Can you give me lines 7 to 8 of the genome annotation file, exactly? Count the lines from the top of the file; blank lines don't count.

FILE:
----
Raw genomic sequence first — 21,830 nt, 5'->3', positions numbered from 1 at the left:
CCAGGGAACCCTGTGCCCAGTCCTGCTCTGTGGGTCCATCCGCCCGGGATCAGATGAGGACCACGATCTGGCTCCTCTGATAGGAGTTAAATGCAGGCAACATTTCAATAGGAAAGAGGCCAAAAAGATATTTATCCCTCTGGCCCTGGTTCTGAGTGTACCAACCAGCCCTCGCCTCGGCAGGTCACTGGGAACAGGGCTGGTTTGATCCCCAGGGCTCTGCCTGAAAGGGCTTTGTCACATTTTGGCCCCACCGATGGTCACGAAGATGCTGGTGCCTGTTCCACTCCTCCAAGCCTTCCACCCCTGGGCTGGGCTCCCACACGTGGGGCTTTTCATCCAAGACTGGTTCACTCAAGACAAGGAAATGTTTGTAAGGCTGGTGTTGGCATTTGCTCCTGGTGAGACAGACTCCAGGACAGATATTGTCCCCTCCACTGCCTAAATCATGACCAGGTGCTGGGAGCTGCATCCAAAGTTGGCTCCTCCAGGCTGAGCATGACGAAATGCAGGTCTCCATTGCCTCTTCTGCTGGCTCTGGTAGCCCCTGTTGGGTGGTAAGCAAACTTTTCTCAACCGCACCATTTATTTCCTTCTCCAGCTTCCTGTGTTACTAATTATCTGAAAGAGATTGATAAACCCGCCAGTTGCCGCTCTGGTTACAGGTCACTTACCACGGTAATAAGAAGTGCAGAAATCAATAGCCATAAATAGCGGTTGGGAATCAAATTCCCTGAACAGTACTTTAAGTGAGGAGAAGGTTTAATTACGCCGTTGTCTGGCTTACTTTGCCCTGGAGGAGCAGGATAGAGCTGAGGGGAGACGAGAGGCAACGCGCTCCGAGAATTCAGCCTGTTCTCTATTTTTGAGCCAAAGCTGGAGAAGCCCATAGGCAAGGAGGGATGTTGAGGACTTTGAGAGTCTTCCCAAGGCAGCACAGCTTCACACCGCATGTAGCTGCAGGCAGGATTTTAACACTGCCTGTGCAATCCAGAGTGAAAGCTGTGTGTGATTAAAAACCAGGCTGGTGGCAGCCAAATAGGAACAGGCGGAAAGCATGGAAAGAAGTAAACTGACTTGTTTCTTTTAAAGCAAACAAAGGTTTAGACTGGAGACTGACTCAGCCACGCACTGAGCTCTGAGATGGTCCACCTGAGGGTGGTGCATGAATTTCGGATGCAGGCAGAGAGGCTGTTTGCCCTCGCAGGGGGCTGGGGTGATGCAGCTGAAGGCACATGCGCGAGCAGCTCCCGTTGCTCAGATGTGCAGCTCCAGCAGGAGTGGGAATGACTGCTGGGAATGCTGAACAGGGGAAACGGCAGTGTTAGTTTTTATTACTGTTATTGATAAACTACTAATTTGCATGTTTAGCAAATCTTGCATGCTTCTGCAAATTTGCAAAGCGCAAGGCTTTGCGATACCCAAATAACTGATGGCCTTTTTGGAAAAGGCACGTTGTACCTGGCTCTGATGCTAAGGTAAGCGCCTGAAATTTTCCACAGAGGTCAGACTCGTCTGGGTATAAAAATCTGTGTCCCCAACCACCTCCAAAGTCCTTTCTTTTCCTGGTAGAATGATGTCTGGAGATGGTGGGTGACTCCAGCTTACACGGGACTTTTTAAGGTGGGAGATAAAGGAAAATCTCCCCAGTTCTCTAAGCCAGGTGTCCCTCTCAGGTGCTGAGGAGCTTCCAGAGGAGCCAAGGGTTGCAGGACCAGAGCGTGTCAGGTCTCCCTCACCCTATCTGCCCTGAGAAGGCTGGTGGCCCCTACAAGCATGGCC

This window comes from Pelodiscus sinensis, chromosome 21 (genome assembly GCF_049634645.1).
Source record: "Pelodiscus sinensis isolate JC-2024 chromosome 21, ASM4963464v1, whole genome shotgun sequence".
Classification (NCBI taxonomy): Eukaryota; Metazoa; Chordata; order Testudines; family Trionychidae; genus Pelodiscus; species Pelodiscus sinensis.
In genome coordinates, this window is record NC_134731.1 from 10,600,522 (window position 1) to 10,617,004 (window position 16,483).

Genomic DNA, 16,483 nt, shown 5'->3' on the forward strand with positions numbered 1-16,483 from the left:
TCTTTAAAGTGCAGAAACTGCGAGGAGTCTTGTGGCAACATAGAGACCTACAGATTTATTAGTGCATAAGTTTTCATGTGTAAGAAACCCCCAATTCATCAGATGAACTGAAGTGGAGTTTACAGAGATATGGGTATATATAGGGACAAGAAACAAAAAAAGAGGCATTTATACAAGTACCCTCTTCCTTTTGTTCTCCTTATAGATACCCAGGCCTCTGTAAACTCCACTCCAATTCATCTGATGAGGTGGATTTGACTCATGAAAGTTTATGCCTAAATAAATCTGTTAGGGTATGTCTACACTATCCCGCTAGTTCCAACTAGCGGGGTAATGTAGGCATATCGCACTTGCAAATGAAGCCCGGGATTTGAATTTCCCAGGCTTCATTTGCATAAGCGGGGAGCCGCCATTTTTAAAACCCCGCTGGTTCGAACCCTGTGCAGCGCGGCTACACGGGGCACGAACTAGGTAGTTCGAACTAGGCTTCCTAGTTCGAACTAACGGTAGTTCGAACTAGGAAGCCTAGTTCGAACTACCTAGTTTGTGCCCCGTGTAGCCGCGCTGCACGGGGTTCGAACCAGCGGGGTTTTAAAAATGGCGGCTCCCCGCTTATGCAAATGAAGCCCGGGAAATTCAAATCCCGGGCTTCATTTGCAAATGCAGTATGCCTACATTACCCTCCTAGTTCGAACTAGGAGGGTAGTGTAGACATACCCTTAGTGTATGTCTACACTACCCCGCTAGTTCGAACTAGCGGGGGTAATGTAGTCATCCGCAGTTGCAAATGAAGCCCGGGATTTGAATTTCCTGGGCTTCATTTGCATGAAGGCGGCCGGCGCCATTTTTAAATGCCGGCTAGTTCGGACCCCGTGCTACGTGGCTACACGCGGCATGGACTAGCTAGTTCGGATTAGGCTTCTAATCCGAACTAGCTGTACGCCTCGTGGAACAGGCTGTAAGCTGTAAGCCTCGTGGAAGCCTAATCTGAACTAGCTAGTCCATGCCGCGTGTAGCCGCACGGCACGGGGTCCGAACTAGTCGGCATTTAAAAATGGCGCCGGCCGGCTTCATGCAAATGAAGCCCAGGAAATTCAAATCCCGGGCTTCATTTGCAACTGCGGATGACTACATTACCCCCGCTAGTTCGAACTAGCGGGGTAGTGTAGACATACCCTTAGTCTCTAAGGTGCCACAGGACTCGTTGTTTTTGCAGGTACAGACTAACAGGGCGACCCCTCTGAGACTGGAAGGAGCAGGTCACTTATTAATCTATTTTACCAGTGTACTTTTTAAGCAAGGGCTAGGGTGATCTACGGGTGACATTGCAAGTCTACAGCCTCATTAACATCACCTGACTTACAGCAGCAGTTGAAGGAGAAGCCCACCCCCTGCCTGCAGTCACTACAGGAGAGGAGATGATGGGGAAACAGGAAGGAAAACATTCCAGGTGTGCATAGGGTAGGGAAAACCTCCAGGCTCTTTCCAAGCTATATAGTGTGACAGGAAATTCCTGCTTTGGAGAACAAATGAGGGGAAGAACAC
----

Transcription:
Genomic DNA, 16,483 nt, shown 5'->3' on the forward strand with positions numbered 1-16,483 from the left:
TCTTTAAAGTGCAGAAACTGCGAGGAGTCTTGTGGCAACATAGAGACCTACAGATTTATTAGTGCATAAGTTTTCATGTGTAAGAAACCCCCAATTCATCAGATGAACTGAAGTGGAGTTTACAGAGATATGGGTATATATAGGGACAAGAAACAAAAAAAGAGGCATTTATACAAGTACCCTCTTCCTTTTGTTCTCCTTATAGATACCCAGGCCTCTGTAAACTCCACTCCAATTCATCTGATGAGGTGGATTTGACTCATGAAAGTTTATGCCTAAATAAATCTGTTAGGGTATGTCTACACTATCCCGCTAGTTCCAACTAGCGGGGTAATGTAGGCATATCGCACTTGCAAATGAAGCCCGGGATTTGAATTTCCCAGGCTTCATTTGCATAAGCGGGGAGCCGCCATTTTTAAAACCCCGCTGGTTCGAACCCTGTGCAGCGCGGCTACACGGGGCACGAACTAGGTAGTTCGAACTAGGCTTCCTAGTTCGAACTAACGGTAGTTCGAACTAGGAAGCCTAGTTCGAACTACCTAGTTTGTGCCCCGTGTAGCCGCGCTGCACGGGGTTCGAACCAGCGGGGTTTTAAAAATGGCGGCTCCCCGCTTATGCAAATGAAGCCCGGGAAATTCAAATCCCGGGCTTCATTTGCAAATGCAGTATGCCTACATTACCCTCCTAGTTCGAACTAGGAGGGTAGTGTAGACATACCCTTAGTGTATGTCTACACTACCCCGCTAGTTCGAACTAGCGGGGGTAATGTAGTCATCCGCAGTTGCAAATGAAGCCCGGGATTTGAATTTCCTGGGCTTCATTTGCATGAAGGCGGCCGGCGCCATTTTTAAATGCCGGCTAGTTCGGACCCCGTGCTACGTGGCTACACGCGGCATGGACTAGCTAGTTCGGATTAGGCTTCTAATCCGAACTAGCTGTACGCCTCGTGGAACAGGCTGTAAGCTGTAAGCCTCGTGGAAGCCTAATCTGAACTAGCTAGTCCATGCCGCGTGTAGCCGCACGGCACGGGGTCCGAACTAGTCGGCATTTAAAAATGGCGCCGGCCGGCTTCATGCAAATGAAGCCCAGGAAATTCAAATCCCGGGCTTCATTTGCAACTGCGGATGACTACATTACCCCCGCTAGTTCGAACTAGCGGGGTAGTGTAGACATACCCTTAGTCTCTAAGGTGCCACAGGACTCGTTGTTTTTGCAGGTACAGACTAACAGGGCGACCCCTCTGAGACTGGAAGGAGCAGGTCACTTATTAATCTATTTTACCAGTGTACTTTTTAAGCAAGGGCTAGGGTGATCTACGGGTGACATTGCAAGTCTACAGCCTCATTAACATCACCTGACTTACAGCAGCAGTTGAAGGAGAAGCCCACCCCCTGCCTGCAGTCACTACAGGAGAGGAGATGATGGGGAAACAGGAAGGAAAACATTCCAGGTGTGCATAGGGTAGGGAAAACCTCCAGGCTCTTTCCAAGCTATATAGTGTGACAGGAAATTCCTGCTTTGGAGAACAAATGAGGGGAAGAACAC